Imperial College London set to save up to £50,000 a year with international host-to-host connection

"AccessPay were head and shoulders above the others in terms of competitive pricing and the feedback we had received from other higher education institutions"

Rob Leech, Financial Systems Manager

Imperial College London is a STEM-subject leader and is ranked 8th best university in the world. When a leading university says your software will save them thousands of pounds, it feels great. Especially if savings can go back into the excellent academic research they are renowned for, including the fight against COVID-19.

But with a globally respected reputation comes the need for a modern finance function – which is where AccessPay comes in.

Starting with a simple BACS solution, the innovative fintech has collaborated on two new banking connections for the university, improving the efficiency of international payments. This phased approach has made AccessPay ‘a trusted partner’ of the world class institute.


Phase 1: It all started with BACS

In 2019 the London-based university needed a new BACS solution. With their incumbent supplier retiring the current platform to force an expensive upgrade, Imperial College decided to do their research and go to tender. With a compelling price point and ‘one portal for all payments’ approach AccessPay won.

Rob Leech, Financial Systems Manager explains: “The university pays thousands of suppliers and employees by Bacs – so it is business critical to have a secure and reliable solution in place. Where AccessPay were head and shoulders above the others is the competitive pricing and the very good feedback we had received from other higher education institutions.”

Our cloud-based platform was a step away from their outdated on-premise solution and gave users extra functionality, like remote access for approving payments.

As Rob says: “The user experience is better and the infrastructure is cloud-based which reduces our technical debt and so keeps IT happy. The implementation period was also seamless with allies like Stuart and Lisa project managing it from your end.” But the AccessPay solution had also piqued the team’s interest for another reason.



Phase 2: Imperial College London making international payments from the UK

In the HE sector there’s often supplier international payments to be made, to support global ground-breaking studies and research. Imperial College London pay accounts in 150 countries, in a mix of currencies, so it’s almost as important as its UK Bacs payments.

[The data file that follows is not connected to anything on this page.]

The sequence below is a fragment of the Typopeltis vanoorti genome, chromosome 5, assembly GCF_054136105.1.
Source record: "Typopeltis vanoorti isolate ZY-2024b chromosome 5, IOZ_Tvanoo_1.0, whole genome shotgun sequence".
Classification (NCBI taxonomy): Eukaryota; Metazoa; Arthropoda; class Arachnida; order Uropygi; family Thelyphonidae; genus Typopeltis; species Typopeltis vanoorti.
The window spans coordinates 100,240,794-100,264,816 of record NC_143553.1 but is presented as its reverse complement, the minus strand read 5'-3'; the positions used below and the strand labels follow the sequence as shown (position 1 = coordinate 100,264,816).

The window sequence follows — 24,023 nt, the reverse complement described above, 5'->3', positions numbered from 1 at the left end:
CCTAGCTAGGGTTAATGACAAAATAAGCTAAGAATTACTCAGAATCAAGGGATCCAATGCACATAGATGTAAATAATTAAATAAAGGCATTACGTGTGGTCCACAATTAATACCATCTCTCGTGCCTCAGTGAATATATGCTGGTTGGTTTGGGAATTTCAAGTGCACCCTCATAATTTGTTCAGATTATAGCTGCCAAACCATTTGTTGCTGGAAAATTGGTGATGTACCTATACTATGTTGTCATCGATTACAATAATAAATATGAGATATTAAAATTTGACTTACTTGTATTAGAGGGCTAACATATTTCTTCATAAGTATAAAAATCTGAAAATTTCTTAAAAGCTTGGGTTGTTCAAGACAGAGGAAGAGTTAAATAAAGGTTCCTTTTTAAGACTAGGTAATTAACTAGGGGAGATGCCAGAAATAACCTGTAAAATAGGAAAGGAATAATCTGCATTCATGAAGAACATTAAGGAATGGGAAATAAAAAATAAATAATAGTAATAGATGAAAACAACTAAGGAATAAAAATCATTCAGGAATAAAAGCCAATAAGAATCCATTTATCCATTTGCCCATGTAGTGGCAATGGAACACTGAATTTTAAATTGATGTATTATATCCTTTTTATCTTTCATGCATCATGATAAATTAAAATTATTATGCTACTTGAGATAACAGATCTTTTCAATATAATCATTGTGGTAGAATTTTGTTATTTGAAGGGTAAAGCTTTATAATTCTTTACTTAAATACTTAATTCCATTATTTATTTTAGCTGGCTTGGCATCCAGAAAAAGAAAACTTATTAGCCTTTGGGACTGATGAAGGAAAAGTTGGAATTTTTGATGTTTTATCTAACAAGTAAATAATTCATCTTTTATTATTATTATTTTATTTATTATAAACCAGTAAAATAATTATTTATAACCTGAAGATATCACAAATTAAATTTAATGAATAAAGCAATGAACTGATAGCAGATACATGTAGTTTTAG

The university has come a long way as five years ago they were still keying in the data manually to a bank portal. With a half-automated interim solution which was prone to errors and frustrating to use the finance manager turned to AccessPay.

Another solution that the platform offers is access to a direct ‘host-to-host’ connection with your bank, meaning international payments can be made from the same payment portal used for Bacs.

“You tipped the balance with this additional offering as a direct host-to-host RBS link was music to our ears” enthuses Rob. “It meant not only could we get the UK Bacs working but we could also become more efficient with our foreign payments.”


Rob Leech, Imperial College London


The automated solution eliminates keying errors and reduces fraud through the encryption of data and multi-factor authentication. There is also better visibility of international payments and AccessPay allows for a clear segregation of duties.

Imperial College London transitioned all of their payments previously made through the banking portal to RBS’s host-to-host connection Bankline Direct. Rob said: “We see it as a mirrored solution to BACS and we like it because it means with AccessPay we only need one way of working.”

With the second phase live by 2020, the university turned their attention to the States.


Phase 3: Living in America – a better way to make domestic payments

Imperial College London pays more U.S. suppliers than any other country, in fact around 50% of their international transactional volume goes Stateside. However, by paying American suppliers out of a UK-based bank it was costing them £40-50k a year in transaction fees. They did have an account with Citizens Bank in America, a left-over from a historical need to write supplier cheques; and so an idea was borne.

Rob explains: “We looked at how much it costs to make an electronic domestic payment U.S. to U.S. and it was pennies, a bit like making a Faster Payment in the UK, it costs almost nothing. So we wanted a solution where we could pay our U.S. suppliers from our Citizens account.”

Having approached the bank directly a couple of years ago to no avail, AccessPay were tasked with extending the host-to-host project to create a new direct connection with Citizens Bank. Explaining the pitfalls of the DIY approach he said: “We didn’t have any experience of working with the U.S. banking sector, which works differently to our own, and the time difference made it difficult.”

Describing the AccessPay project as ‘bold new work’ it will save Imperial College London hundreds of thousands of pounds and is due to go live by mid-2021. Rob finished: “You are adding more value to our proposition and we are building up a global footprint together.”

Ryan Harris, Corporate Sales Executive, AccessPay said: “The ongoing project with Imperial College London is a perfect of example of how AccessPay can future-proof a business. The value that is going to be delivered with the connectivity to their U.S. bank is something all universities should take notice of.”


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